Establishing Digital Trust: Don't Sacrifice Security for Convenience
Willis North America recently began notifying an undisclosed number of employees that their personal information may have been exposed when a health plan administrator mistakenly attached a spreadsheet containing sensitive data to an e-mail sent on March 19, 2014 to company employees who were enrolled in the Willis North America Medical Expense Benefit Plan's Healthy Rewards Program, to remind them of an upcoming deadline to earn wellness credits (h/t PHIprivacy.net).
The spreadsheet contained the affected employees' names, company e-mail addresses, birthdates, Social Security numbers, employee ID numbers, office locations, and internal administrative coding information.
"The error was recognized within minutes, and the plan took immediate and extensive remedial action to try to avoid any misuse of information," Willis chief risk and compliance officer Ian Ullman wrote in a letter [PDF] to the New Hampshire Attorney General's Office. "This included tracking and ensuring the deletion of any forwards of the e-mail, blocking the ability to forward the e-mail, and deleting the e-mail from recipient inboxes."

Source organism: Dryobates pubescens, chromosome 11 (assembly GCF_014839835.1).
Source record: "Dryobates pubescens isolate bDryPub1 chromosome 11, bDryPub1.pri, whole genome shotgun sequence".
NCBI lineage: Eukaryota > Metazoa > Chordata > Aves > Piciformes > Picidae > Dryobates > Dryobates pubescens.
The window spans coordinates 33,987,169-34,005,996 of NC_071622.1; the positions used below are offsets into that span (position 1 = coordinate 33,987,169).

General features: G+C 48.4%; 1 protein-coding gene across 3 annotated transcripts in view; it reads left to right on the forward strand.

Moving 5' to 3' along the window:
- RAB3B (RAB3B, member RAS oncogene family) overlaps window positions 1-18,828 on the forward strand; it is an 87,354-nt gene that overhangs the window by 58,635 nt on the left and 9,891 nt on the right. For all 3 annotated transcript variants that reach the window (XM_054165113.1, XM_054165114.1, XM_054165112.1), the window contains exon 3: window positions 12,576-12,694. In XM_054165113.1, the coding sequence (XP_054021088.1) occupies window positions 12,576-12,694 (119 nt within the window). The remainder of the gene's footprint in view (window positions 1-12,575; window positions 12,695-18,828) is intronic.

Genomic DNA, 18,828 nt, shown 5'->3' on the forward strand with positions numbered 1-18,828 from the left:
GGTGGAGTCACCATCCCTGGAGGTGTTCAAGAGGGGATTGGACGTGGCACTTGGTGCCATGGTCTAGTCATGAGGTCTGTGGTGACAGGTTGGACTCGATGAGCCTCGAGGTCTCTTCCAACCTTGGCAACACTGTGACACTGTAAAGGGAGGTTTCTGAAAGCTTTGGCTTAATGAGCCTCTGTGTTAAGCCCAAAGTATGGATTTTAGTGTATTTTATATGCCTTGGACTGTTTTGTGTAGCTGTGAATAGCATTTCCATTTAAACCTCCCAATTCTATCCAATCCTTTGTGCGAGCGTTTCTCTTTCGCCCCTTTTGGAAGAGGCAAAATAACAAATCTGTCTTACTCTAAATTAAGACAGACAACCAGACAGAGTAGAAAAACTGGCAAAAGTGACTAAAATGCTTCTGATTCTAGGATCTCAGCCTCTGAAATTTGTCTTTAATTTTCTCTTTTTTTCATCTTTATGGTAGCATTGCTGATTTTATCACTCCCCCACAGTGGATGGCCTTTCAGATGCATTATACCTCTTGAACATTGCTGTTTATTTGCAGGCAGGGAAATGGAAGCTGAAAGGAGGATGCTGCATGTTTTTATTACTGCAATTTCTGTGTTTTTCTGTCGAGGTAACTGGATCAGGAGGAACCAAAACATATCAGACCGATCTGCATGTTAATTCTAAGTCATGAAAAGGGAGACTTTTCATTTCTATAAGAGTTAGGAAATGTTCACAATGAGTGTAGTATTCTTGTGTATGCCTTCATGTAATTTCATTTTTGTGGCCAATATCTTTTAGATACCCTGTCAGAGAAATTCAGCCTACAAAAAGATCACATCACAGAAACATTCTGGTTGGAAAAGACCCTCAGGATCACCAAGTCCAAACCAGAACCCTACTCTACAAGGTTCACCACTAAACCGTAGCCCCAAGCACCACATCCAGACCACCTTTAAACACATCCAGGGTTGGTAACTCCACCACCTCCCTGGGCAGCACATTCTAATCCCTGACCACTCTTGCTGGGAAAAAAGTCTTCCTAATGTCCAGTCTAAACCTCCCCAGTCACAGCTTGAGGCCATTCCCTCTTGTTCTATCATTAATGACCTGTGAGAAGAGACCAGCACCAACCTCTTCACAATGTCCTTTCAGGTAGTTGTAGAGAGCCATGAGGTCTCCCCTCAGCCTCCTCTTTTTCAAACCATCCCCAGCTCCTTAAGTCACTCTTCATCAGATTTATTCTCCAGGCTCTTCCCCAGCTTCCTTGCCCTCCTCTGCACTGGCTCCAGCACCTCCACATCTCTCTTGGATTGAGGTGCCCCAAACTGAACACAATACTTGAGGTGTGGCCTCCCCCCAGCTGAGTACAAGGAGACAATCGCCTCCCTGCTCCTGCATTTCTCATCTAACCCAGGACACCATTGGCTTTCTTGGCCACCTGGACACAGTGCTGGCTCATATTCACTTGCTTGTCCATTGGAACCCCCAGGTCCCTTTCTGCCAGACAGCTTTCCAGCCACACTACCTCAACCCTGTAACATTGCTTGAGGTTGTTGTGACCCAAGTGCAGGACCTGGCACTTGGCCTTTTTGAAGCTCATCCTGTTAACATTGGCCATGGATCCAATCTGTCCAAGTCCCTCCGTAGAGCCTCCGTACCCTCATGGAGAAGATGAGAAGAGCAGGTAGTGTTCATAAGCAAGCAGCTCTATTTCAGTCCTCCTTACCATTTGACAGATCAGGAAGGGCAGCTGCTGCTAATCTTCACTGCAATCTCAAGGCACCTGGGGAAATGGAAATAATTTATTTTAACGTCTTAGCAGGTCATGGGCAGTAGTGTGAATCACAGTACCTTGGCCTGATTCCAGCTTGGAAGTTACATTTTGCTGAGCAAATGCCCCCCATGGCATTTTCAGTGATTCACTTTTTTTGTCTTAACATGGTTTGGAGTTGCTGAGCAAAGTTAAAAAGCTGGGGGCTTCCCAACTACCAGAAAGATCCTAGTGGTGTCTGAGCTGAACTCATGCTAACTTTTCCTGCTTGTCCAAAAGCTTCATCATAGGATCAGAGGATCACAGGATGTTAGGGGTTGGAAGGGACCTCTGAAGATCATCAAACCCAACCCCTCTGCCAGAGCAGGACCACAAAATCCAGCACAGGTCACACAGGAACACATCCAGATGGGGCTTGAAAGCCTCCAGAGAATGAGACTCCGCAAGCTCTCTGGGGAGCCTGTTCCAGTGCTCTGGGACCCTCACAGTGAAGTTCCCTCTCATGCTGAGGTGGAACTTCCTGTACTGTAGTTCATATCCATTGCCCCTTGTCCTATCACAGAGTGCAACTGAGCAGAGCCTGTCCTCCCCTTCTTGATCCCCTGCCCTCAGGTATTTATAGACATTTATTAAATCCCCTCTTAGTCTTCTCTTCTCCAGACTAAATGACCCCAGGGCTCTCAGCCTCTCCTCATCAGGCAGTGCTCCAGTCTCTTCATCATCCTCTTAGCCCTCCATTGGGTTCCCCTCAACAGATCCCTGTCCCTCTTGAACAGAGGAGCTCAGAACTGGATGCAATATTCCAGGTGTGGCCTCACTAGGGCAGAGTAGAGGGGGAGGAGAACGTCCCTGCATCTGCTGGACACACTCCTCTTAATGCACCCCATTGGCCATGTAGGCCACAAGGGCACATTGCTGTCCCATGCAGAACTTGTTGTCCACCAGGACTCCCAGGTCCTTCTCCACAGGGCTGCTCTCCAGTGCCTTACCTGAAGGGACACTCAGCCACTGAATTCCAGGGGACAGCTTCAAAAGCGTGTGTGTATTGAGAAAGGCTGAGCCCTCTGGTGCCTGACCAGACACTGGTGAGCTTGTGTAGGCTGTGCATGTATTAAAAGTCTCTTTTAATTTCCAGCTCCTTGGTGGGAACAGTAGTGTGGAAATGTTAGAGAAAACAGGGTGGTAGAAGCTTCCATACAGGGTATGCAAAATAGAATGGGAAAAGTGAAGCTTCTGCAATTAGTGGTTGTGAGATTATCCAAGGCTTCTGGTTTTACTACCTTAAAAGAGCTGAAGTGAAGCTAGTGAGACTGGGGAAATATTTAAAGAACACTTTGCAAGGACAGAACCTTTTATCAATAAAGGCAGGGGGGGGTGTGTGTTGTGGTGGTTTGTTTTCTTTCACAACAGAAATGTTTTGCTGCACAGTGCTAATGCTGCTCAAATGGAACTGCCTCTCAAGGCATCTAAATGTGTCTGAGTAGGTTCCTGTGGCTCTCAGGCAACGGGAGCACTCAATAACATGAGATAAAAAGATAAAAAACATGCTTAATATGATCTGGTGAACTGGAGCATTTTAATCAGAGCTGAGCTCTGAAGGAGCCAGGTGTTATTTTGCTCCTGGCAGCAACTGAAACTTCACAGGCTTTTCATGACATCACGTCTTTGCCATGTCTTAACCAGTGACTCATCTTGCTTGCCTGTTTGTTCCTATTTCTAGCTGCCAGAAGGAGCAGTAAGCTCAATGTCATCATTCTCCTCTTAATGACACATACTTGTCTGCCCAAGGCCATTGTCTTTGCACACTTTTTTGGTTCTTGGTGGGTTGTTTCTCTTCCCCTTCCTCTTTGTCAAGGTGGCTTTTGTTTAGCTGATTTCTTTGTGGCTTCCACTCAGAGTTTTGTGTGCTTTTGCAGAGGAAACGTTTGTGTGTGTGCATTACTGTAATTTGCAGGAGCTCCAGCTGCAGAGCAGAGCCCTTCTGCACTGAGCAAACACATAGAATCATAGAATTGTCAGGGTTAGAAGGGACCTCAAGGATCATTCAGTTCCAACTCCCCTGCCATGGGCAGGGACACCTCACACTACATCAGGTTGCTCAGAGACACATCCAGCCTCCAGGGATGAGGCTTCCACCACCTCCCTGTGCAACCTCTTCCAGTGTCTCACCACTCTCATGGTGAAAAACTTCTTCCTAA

While the company believes that the data in the spreadsheet wasn't improperly accessed, and that all copies of the spreadsheet have been deleted, all current employees are being offered two free years of identity theft protection through TrustedID's IDEssentials service.https://o1.qnsr.com/log/p.gif?;n=203;c=204650394;s=9477;x=7936;f=201801171506010;u=j;z=TIMESTAMP;a=20392931;e=i
"We have determined that this incident was not the result of an intentional or criminal act," Willis executive vice president Celia Brown wrote in the notification letter [PDF]. "Rather, it was the result of an unfortunate and regrettable, but entirely honest, mistake."